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February 15, 2003

A sign of progress

From: Democrat and Chronicle, NY - 15 Feb 2003

NTID's Wetzel is first deaf female referee in NCAA Div. I basketball

By Scott Pitoniak
Democrat and Chronicle

(February 15, 2003) — The silver whistle bearing the Women’s National Basketball Association logo dangles from her rear-view mirror. A gift from a WNBA referee, it serves as a compass for Marsha Wetzel’s dreams.

’’As I drive along, my goal is always right there in front of me,’’ says Wetzel, the first deaf referee in Division I women’s college basketball history. ‘’The WNBA is where I would like to be some day.’’

Given what she has overcome and achieved so far, it would be folly to bet against her.

It matters not that Wetzel can’t hear the whistle she blows or the scoreboard buzzer. Calling upon her ‘’radar eyes’’ and a keen knowledge of the game forged during her four years as a point guard for primarily deaf Gallaudet University, Wetzel officiates with a sense of authority that has drawn rave reviews from her supervisors in the Atlantic 10 Conference and the Patriot League.

’’She is quite a woman,’’ Marie Koch, the A-10’s coordinator of officials, told USA Today. ’’She earned her way onto the A-10 second-tier staff simply because of her refereeing ability. She worked hard at our camp. She demonstrated extreme court awareness, a good working knowledge of the game. She’s one of the most receptive officials I’ve ever worked with. She’s a sponge. She can’t learn enough.’’

An instructor at RIT’s National Technical Institute for the Deaf, Wetzel developed a love for hoops while growing up in the Hartford, Conn., suburb of Newington in the late 1960s, early ‘70s. Her father played basketball in the Deaflympics, and Wetzel followed in his sneaker steps, participating twice in the Olympic-style competition. She started four years at Gallaudet, and coached high school girls basketball at the Model Secondary School for the Deaf in Washington, D.C., after graduating in 1986.

Although she guided her team to the championship game that winter, Wetzel didn’t develop a passion for coaching. But she still yearned to be involved in the game, and officiating gave her the opportunity to remain on the court, in the middle of the action.

Wetzel’s 12-year odyssey from refereeing youth leagues to major college basketball has been filled with numerous obstacles. It has not been easy traversing the trail blazed by Guy Kirk, a deaf referee who has been working men’s games in the Southern Conference for 17 years.

Perhaps her biggest challenge is the language barrier. For the 40-year-old to communicate with her colleagues, coaches and players before, during and after games, Wetzel must provide interpreters, who use American Sign Language. It’s an expensive proposition because interpreters can cost up to $45 per hour. Many schools no longer pick up the expense, meaning that Wetzel incurs financial hardships her peers don’t face.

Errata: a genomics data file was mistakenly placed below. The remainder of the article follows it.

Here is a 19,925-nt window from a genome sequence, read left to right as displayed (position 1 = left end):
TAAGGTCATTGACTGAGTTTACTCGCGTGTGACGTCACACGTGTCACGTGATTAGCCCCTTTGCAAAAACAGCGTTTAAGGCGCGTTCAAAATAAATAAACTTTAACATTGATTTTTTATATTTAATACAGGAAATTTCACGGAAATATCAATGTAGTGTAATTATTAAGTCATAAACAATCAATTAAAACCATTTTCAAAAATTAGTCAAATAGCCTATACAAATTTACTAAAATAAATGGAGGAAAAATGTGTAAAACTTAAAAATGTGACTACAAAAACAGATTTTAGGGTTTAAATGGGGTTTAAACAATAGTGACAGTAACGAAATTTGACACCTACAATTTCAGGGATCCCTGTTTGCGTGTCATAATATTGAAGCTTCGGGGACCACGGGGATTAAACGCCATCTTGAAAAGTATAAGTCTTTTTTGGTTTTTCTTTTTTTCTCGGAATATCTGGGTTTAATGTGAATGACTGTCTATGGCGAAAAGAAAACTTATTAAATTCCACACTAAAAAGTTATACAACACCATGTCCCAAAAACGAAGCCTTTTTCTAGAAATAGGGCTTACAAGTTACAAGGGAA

“When I don’t have an interpreter, I feel like a second-class citizen,” she says. “I can communicate fine without one for much of the game, but there are times when I need to be able to discuss things with my partners or with a coach or a player. I’ve tried to read lips, but everybody has different lip movements so it’s difficult.”

As frustrating as that hurdle is, Wetzel isn’t about to allow it to stop her from pursuing her dream. She’s built a network of interpreters and is setting up a fund to help defray the expenses for her and the roughly 32 other deaf basketball officials currently working either high school or college games. (You can contribute by e-mailing Wetzel at

“I would like to see us get to a point where deaf officials don’t face the struggles I and others have faced, as far as interpreters are concerned,” says Wetzel, who teaches a class in officiating at Rochester Institute of Technology to students who are deaf. “We want to remove barriers so that we are on an equal footing with hearing refs.”

Despite the obstacles, Wetzel loves what she does.

“You are out there in the flow of the game with all these great athletes,” she says. “My reward is working a good game and being anonymous.”

Because hand signals are such a huge part of the game, fans, players and coaches often are unaware that Wetzel can’t hear. She blends into the flow.

“You don’t notice that she’s deaf,” Bucknell coach Kathy Fedorjaka told Sports Illustrated, “until you start yelling at her and realize it’s not going to do a thing.”

Wetzel jokes that her deafness comes in handy when one of her calls draws the ire of a coach or player.

“I can just turn away,” she says, laughing.

Although she can’t hear the boos and catcalls, she’s very good at reading facial expressions and body language.

“Believe me I know when somebody is upset with me,” she says. “There was one game when a coach came up to me at halftime and through my interpreter really let me have it. I let her have her say. Sometimes you have to do that in order to diffuse a situation. It’s part of being an official.”

Wetzel says her fellow officials have been very good at protecting her back.

“If a player or coach says something totally inappropriate, she can expect to get (a technical foul),” Wetzel says. “I appreciate the support.”

Wetzel, who also works some Section V girls games and local Division III contests, aspires for a busier Division I schedule. The next logical step for her would be to work conference playoff games, then take a shot at the NCAA women’s tournament and the Final Four.

Her long-term goal remains the WNBA. Wetzel’s reminded of that destination each time she slides into the driver’s seat of her car and sees that whistle, dangling like a carrot from her rear-view mirror.

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© 2003 Rochester Democrat and Chronicle.